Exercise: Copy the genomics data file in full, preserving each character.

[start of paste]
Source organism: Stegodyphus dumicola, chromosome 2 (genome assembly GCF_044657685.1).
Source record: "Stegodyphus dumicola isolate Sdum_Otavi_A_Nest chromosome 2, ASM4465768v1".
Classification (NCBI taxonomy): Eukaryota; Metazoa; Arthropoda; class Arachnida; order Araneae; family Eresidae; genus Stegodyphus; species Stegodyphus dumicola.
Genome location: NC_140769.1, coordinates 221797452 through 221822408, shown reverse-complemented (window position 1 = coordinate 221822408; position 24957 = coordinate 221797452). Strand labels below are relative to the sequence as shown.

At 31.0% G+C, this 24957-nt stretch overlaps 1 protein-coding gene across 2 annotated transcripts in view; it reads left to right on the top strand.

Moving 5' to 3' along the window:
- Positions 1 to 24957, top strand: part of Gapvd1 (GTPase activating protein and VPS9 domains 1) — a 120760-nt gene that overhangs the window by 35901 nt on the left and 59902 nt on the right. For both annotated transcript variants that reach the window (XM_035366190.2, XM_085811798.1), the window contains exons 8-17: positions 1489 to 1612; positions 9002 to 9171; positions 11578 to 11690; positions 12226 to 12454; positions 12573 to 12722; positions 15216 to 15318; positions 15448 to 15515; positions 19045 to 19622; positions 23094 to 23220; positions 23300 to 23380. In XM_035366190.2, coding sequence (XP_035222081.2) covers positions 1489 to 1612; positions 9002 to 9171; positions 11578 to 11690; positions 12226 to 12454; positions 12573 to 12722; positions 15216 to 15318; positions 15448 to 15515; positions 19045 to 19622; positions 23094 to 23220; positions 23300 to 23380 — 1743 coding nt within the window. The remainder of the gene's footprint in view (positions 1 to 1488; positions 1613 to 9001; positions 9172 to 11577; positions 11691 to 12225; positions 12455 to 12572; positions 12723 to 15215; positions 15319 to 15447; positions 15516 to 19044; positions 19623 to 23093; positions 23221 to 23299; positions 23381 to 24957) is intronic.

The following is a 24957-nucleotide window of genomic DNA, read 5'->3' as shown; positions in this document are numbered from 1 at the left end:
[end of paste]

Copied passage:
Source organism: Stegodyphus dumicola, chromosome 2 (genome assembly GCF_044657685.1).
Source record: "Stegodyphus dumicola isolate Sdum_Otavi_A_Nest chromosome 2, ASM4465768v1".
Classification (NCBI taxonomy): Eukaryota; Metazoa; Arthropoda; class Arachnida; order Araneae; family Eresidae; genus Stegodyphus; species Stegodyphus dumicola.
Genome location: NC_140769.1, coordinates 221797452 through 221822408, shown reverse-complemented (window position 1 = coordinate 221822408; position 24957 = coordinate 221797452). Strand labels below are relative to the sequence as shown.

At 31.0% G+C, this 24957-nt stretch overlaps 1 protein-coding gene across 2 annotated transcripts in view; it reads left to right on the top strand.

Moving 5' to 3' along the window:
- Positions 1 to 24957, top strand: part of Gapvd1 (GTPase activating protein and VPS9 domains 1) — a 120760-nt gene that overhangs the window by 35901 nt on the left and 59902 nt on the right. For both annotated transcript variants that reach the window (XM_035366190.2, XM_085811798.1), the window contains exons 8-17: positions 1489 to 1612; positions 9002 to 9171; positions 11578 to 11690; positions 12226 to 12454; positions 12573 to 12722; positions 15216 to 15318; positions 15448 to 15515; positions 19045 to 19622; positions 23094 to 23220; positions 23300 to 23380. In XM_035366190.2, coding sequence (XP_035222081.2) covers positions 1489 to 1612; positions 9002 to 9171; positions 11578 to 11690; positions 12226 to 12454; positions 12573 to 12722; positions 15216 to 15318; positions 15448 to 15515; positions 19045 to 19622; positions 23094 to 23220; positions 23300 to 23380 — 1743 coding nt within the window. The remainder of the gene's footprint in view (positions 1 to 1488; positions 1613 to 9001; positions 9172 to 11577; positions 11691 to 12225; positions 12455 to 12572; positions 12723 to 15215; positions 15319 to 15447; positions 15516 to 19044; positions 19623 to 23093; positions 23221 to 23299; positions 23381 to 24957) is intronic.

The following is a 24957-nucleotide window of genomic DNA, read 5'->3' as shown; positions in this document are numbered from 1 at the left end: